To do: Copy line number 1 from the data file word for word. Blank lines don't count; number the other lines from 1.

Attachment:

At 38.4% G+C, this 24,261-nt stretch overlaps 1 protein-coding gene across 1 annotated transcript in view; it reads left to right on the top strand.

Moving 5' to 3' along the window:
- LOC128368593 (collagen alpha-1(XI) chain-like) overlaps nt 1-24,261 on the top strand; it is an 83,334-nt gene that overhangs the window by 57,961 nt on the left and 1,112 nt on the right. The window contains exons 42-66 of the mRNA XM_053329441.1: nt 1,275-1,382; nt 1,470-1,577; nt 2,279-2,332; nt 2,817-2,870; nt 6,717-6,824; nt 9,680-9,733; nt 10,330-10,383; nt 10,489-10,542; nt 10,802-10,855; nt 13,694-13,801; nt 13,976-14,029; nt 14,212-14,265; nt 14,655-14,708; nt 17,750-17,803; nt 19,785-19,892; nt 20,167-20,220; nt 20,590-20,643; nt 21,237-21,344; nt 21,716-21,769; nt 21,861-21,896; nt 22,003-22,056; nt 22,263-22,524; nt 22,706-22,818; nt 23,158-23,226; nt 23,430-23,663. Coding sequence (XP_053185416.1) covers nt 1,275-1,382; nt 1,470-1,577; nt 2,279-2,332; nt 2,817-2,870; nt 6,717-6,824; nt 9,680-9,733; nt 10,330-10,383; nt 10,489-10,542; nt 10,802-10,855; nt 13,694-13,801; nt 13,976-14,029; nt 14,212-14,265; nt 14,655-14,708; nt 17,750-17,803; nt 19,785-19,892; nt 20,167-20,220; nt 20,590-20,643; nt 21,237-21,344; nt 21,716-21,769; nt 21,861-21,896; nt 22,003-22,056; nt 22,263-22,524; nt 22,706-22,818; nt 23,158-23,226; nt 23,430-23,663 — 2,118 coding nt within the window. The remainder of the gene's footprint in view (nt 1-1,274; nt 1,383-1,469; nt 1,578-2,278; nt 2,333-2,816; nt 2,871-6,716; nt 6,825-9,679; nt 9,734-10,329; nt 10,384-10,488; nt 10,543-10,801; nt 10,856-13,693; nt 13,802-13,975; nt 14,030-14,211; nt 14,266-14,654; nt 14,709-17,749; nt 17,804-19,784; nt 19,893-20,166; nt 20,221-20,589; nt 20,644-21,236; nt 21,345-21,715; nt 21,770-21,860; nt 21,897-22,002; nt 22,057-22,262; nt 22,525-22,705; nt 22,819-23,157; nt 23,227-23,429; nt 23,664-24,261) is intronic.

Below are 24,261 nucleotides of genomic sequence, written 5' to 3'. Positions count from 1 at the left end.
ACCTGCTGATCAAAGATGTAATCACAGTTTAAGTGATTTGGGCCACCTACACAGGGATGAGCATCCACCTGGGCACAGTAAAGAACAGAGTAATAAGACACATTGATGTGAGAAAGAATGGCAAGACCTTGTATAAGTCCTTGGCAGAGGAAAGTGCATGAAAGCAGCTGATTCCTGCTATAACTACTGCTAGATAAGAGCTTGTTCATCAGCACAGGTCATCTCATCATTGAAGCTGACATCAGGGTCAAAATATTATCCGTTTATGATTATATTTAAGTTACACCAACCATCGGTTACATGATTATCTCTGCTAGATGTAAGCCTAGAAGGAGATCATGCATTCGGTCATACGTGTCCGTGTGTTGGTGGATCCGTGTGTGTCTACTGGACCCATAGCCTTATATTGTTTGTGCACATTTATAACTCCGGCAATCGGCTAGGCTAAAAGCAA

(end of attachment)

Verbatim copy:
At 38.4% G+C, this 24,261-nt stretch overlaps 1 protein-coding gene across 1 annotated transcript in view; it reads left to right on the top strand.